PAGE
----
That is sure to disappoint fans and developers who are anxiously awaiting information about the next-generation console, nicknamed the Xbox 720. But if Microsoft has no plans to launch it this year, it’s the smart thing to do. An announcement in June for a box that launches in 2013 would simply dry up demand for the current generation. The unveiling is important because an entire ecosystem depends on Microsoft’s game platform, and developers need to get to work on next-generation games.
“While we appreciate all the interest in our long-range plans for the future, we can confirm that there will be no talk of new Xbox hardware at E3 or anytime soon,” Microsoft said in a statement. “For us, 2012 is all about Xbox 360 … The console is coming off its biggest year ever — a year in which Xbox outsold all other consoles worldwide. Xbox 360 didn’t just outsell other consoles, it also outsold all other TV-connected devices like DVD players, as well as digital media receivers and home theater systems. And in our seventh year, we sold more consoles than in any other year — defying convention.”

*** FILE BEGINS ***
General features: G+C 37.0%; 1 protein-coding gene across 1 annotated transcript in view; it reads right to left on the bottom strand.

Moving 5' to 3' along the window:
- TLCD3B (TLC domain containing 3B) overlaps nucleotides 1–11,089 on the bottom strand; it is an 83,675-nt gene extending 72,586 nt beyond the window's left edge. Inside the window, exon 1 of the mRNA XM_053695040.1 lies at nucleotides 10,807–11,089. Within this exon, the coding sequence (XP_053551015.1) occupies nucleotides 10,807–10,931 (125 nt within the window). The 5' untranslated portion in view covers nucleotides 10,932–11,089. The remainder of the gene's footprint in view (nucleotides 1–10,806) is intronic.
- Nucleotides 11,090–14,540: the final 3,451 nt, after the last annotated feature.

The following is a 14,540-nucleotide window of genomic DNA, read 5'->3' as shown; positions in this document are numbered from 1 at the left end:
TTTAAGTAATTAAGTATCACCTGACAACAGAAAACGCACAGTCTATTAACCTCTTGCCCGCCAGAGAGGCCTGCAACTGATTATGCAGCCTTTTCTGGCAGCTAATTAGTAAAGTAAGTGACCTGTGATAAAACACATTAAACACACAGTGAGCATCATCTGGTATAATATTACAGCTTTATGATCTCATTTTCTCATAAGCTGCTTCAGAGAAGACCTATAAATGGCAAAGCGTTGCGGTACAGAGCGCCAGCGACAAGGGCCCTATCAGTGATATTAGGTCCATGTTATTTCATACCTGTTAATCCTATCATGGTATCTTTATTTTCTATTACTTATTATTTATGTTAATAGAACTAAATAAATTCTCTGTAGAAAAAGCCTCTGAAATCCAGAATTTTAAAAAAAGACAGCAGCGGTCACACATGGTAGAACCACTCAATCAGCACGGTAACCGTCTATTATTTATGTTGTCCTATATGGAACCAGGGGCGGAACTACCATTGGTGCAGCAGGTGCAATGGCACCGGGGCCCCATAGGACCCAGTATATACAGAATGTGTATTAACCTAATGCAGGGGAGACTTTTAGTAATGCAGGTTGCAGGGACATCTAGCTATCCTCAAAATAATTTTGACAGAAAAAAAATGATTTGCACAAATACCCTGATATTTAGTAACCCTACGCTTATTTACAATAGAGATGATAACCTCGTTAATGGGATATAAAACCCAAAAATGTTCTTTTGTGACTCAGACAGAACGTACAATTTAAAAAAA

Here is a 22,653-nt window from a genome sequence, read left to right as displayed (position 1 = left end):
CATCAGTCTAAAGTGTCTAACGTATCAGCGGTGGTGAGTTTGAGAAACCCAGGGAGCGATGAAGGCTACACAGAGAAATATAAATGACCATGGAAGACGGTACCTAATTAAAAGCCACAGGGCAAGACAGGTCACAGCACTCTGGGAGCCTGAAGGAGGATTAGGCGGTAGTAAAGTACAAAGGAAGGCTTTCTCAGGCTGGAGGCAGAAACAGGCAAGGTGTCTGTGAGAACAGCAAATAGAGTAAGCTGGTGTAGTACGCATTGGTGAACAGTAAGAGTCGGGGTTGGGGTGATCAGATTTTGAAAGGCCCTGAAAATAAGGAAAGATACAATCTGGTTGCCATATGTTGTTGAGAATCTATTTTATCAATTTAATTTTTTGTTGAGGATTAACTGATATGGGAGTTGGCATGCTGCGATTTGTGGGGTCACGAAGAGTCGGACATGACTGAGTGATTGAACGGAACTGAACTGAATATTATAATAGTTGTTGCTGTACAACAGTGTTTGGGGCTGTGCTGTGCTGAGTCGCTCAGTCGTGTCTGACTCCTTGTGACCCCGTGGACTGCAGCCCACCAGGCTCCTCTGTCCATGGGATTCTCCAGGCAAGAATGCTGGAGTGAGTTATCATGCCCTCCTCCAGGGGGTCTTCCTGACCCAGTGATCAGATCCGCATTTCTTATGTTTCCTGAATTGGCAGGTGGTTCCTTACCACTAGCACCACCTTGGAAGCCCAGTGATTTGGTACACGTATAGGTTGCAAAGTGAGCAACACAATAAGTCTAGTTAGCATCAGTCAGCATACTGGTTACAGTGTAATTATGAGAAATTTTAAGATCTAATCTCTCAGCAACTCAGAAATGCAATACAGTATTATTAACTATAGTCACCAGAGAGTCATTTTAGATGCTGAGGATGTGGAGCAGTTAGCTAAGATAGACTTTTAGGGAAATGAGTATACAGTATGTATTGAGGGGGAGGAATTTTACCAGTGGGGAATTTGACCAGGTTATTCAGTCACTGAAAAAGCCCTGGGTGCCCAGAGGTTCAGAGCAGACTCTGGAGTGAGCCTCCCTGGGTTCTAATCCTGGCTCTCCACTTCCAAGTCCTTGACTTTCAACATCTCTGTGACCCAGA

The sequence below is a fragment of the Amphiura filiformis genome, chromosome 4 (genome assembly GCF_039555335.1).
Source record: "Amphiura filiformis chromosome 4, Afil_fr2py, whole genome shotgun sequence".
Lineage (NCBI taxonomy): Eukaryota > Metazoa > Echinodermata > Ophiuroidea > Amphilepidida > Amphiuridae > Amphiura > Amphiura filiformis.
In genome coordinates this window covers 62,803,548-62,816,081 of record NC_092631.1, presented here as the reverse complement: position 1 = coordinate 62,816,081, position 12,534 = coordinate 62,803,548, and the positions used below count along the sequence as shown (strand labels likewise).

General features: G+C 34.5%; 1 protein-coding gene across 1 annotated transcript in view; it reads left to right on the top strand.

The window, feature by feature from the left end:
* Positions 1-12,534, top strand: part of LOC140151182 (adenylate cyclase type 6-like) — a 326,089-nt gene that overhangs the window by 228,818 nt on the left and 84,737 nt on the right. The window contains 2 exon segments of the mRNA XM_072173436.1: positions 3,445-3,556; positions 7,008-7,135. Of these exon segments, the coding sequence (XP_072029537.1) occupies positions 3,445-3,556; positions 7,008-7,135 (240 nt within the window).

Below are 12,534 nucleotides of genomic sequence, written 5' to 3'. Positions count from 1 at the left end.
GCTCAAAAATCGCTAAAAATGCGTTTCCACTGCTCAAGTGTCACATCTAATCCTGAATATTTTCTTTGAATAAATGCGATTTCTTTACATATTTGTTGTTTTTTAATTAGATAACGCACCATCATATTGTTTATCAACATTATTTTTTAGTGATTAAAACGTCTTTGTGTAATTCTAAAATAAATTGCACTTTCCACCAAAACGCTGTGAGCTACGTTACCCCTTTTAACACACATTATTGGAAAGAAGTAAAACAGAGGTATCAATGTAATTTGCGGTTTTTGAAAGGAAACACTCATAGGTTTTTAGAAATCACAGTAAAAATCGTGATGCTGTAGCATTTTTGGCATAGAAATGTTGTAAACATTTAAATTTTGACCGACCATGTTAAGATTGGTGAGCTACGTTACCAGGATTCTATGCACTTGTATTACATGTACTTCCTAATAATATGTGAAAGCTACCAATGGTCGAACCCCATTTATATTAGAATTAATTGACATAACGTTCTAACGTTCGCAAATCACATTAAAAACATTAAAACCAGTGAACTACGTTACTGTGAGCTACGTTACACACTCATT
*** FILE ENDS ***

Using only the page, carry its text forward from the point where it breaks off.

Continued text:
The company added, “This year, we will build on that Xbox 360 momentum. With Halo 4, Forza Horizon, Fable: The Journey, and other great Kinect games on the way, our 2012 Xbox lineup is our strongest ever. This year, we will deliver more TV, music, and movie experiences for Xbox 360 — as we’ll make it even easier to find and control all your entertainment. And this year, Xbox games, music, and video are coming to Windows 8 so people can enjoy their Xbox entertainment wherever they go.”
Meanwhile, Capcom senior vice president Christian Svensson told Gamasutra that the console makers should pay attention to how the game business has changed — with the responsiveness, quick turnaround on updates and launches, and easy distribution — thanks to smartphones, tablets, and online gaming.
Sony previously said that it would not talk about a PlayStation 4 at E3, leaving Nintendo alone to talk about the Wii U hardware at the big trade show.
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[Photo credit: Flickr, Mel B]